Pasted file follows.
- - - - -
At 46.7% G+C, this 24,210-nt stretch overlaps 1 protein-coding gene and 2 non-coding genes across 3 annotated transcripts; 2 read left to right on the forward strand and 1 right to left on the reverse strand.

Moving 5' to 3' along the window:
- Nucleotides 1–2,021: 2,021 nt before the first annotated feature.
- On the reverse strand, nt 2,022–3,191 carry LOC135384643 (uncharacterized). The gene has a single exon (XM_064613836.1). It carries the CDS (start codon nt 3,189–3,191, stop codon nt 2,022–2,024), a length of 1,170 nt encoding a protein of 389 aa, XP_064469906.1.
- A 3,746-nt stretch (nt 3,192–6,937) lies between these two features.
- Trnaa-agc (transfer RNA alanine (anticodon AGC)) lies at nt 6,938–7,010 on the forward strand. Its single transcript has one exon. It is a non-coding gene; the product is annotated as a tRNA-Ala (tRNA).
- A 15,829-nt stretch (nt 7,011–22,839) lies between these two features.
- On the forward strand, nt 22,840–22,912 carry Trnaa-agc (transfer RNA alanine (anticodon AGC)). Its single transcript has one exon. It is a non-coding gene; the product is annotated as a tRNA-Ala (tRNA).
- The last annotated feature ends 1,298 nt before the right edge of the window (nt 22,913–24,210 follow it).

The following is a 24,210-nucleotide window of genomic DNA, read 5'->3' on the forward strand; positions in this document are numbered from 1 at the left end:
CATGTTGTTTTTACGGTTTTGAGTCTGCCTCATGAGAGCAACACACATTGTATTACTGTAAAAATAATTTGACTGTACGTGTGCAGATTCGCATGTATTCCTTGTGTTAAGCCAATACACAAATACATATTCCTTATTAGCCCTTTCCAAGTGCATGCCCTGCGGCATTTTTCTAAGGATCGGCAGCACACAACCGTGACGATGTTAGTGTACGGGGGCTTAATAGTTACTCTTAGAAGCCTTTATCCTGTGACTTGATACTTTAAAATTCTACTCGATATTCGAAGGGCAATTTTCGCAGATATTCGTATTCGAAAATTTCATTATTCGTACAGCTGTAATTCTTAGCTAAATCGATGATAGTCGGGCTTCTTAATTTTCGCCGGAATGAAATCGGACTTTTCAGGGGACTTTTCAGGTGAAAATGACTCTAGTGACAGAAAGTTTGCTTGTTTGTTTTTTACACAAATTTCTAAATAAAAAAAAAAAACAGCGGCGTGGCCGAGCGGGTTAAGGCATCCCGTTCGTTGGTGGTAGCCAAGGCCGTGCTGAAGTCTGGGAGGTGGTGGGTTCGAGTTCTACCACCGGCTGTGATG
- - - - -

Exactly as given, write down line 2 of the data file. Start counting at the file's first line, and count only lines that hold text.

Moving 5' to 3' along the window: